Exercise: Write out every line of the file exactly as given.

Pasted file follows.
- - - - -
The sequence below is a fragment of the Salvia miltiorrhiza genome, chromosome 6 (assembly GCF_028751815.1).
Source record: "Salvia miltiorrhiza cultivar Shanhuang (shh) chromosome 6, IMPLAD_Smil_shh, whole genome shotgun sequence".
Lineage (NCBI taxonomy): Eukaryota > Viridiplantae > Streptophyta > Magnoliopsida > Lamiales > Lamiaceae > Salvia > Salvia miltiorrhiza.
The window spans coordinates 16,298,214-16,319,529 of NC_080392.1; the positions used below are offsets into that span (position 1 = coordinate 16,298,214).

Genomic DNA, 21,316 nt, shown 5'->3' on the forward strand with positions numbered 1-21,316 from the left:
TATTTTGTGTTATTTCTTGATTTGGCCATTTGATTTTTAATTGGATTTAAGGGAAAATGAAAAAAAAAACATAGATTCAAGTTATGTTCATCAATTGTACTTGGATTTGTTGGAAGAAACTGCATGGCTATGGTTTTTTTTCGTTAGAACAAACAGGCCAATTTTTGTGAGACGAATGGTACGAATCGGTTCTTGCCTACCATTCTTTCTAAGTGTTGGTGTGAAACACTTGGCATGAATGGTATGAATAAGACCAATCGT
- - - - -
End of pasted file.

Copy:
The sequence below is a fragment of the Salvia miltiorrhiza genome, chromosome 6 (assembly GCF_028751815.1).
Source record: "Salvia miltiorrhiza cultivar Shanhuang (shh) chromosome 6, IMPLAD_Smil_shh, whole genome shotgun sequence".
Lineage (NCBI taxonomy): Eukaryota > Viridiplantae > Streptophyta > Magnoliopsida > Lamiales > Lamiaceae > Salvia > Salvia miltiorrhiza.
The window spans coordinates 16,298,214-16,319,529 of NC_080392.1; the positions used below are offsets into that span (position 1 = coordinate 16,298,214).

Genomic DNA, 21,316 nt, shown 5'->3' on the forward strand with positions numbered 1-21,316 from the left:
TATTTTGTGTTATTTCTTGATTTGGCCATTTGATTTTTAATTGGATTTAAGGGAAAATGAAAAAAAAAACATAGATTCAAGTTATGTTCATCAATTGTACTTGGATTTGTTGGAAGAAACTGCATGGCTATGGTTTTTTTTCGTTAGAACAAACAGGCCAATTTTTGTGAGACGAATGGTACGAATCGGTTCTTGCCTACCATTCTTTCTAAGTGTTGGTGTGAAACACTTGGCATGAATGGTATGAATAAGACCAATCGT